Queens College alumnus and award-winning musical composer Arturo O’Farrill was awarded with his fourth Grammy at the 60th awards in January at Madison Square Garden.
O’Farrill won Best Instrumental Composition for his original work “Three Revolutions.” His album features a dynamic collaboration with Chucho Valdes, an Afro-Cuban Jazz musician.
“My fourth American Grammy made me very proud to win it for my mother. She had died a month before,” O’Farrill said in an interview with TimesLedger Newspapers. “I really wanted to win it for her. So many of my past fears have revolved around her aging and health. I really wanted to hold it up in the air and say, ‘This is for you, Mom.’”
“Three Revolutions” hones in on Cuba’s fight for freedom throughout the span of its existence. The biggest island in the Caribbean, Cuba’s historic battle toward freedom dates back to its colonization and imperialism under Spaniard rule, which ended in 1898.
O’Farrill aimed to grasp the resiliency of Cuba’s history through each progression of his album and shed light on the vitality behind his Cuban heritage.
“I was in Havana the day Fidel Castro died. It was heartbreaking because he was seen as a hero to all,” O’Farrill said about Nov. 25, 2016. “It felt like the death of a revolution. He greatly cultivated the progress of Cuba’s history.”
O’Farrill, a Mexican-born, Cuban-American musician, is known for incorporating his Latin roots into the many frameworks of his musical compositions. His Afro Latin Jazz Orchestra is his primary musical project. Every album it has released has been nominated or won a Grammy. He credits one of his Queens College professors, Sir Roland Hanna, for his success. He studied under Hanna at the Aaron Copland School of Music.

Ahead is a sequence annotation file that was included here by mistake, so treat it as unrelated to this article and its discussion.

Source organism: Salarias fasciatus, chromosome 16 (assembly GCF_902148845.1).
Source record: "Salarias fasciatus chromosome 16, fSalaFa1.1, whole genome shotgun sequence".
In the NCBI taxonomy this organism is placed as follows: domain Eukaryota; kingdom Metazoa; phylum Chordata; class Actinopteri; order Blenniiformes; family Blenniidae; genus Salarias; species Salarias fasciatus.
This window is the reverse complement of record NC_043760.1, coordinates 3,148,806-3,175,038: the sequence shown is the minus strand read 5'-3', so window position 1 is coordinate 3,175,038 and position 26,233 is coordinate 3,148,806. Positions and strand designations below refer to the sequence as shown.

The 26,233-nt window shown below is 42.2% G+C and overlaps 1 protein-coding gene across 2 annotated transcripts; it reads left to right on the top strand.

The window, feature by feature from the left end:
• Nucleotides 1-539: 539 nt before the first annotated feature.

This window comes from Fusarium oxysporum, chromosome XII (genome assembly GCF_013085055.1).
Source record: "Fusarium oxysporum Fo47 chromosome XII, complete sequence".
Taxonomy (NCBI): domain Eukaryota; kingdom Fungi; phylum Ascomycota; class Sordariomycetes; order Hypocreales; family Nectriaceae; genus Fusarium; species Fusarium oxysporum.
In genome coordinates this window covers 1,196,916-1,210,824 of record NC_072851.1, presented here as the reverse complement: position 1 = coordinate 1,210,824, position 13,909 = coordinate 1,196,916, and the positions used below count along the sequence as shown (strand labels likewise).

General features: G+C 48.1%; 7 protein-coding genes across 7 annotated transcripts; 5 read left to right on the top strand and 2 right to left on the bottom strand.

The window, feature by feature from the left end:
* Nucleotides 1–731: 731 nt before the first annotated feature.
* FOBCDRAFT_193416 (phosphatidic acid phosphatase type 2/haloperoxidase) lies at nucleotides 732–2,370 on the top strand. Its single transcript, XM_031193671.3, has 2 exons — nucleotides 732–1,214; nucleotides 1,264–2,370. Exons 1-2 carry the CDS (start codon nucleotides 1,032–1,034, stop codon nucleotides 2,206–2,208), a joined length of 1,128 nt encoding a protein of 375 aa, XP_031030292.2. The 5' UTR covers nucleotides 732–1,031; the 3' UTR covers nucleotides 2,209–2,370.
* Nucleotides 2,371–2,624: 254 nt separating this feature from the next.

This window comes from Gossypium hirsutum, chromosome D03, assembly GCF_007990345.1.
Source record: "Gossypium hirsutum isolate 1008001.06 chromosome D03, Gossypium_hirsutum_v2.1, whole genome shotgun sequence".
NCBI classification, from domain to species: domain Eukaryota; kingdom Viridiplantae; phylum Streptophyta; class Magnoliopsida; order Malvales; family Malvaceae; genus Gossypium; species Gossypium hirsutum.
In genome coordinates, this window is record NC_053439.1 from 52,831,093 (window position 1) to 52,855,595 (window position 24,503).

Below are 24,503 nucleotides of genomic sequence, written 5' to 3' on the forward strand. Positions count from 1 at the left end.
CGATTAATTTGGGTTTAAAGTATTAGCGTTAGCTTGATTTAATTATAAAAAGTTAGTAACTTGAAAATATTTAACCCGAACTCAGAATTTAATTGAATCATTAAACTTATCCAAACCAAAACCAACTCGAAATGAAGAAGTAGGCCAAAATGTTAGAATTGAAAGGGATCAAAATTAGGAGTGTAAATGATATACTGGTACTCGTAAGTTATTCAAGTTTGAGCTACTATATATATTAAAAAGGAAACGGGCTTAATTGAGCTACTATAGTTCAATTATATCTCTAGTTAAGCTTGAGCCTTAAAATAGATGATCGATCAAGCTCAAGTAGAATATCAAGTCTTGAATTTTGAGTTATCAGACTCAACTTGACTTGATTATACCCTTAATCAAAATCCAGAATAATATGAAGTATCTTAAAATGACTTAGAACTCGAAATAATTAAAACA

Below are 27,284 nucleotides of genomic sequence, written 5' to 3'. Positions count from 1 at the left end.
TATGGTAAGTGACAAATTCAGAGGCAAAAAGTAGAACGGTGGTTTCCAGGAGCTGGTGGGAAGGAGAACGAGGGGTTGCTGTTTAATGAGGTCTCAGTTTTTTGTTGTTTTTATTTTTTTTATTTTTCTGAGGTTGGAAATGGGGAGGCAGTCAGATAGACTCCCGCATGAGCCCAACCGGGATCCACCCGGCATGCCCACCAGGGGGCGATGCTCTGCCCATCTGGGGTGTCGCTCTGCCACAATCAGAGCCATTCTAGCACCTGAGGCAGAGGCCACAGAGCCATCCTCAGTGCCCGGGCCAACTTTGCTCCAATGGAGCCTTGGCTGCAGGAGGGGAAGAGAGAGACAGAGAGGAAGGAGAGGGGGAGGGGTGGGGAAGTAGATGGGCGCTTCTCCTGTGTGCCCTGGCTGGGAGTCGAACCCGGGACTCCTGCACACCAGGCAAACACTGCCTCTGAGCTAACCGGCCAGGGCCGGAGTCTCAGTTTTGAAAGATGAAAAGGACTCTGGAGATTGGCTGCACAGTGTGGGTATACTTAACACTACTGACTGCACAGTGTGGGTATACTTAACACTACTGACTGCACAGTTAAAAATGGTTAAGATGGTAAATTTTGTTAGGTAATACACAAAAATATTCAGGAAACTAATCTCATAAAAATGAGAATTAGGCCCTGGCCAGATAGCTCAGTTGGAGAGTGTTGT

“He had very strong ideas about music and life lessons. I am eternally grateful to have worked with him,” O’Farrill said. “I still practice the techniques that he taught me and I owe Queens College gratitude towards my success.”
O’Farrill is the son of renowned Cuban Jazz composer Chico O’Farrill and Mexican singer Lupe Valero. Arturo was born in Mexico City in 1960 and moved to New York years later. With his early exposure to storied Jazz and Latin music, he became widely introduced to the diverse atmosphere of musical works, layout and rhythm.
“I fell in love with a record by Miles Davis, in particular. The improvisation by the pianist fueled my love for being a jazz musician,” he said. “I quickly became infatuated with playing music. It brought a lot of enjoyment into my heart and still continues to do so.”
O’Farrill is currently based in New York and engages in a variety of musical outreach programs and performances within the community.
“Arturo’s achievement serves as an enduring source of inspiration for past, present, and future students at Queens College, and further illustrates that the mentorship and training our students receive prepares them for the very highest level of success,” Queens College President Félix V. Matos Rodríguez said.
O’Farrill and the Afro Latin Jazz Orchestra perform weekly on Sunday nights at Birdland in Hell’s Kitchen. He routinely strives to showcase his musical talents while also combining Afro-Latin culture. O’Farrill and his compositions have helped revolutionized the music industry, so he’s often asked for advice on how to make it in the business..
“My message to upcoming young musicians is to love your craft,” he said. “Perfection takes time and diligence. In order to make it in this industry you must be passionate about your creative pieces. Loving your craft will help you to contribute to yourself as well as the world.”
Reach reporter Esther Animalu by e-mail at eanim
©2018 Community News Group
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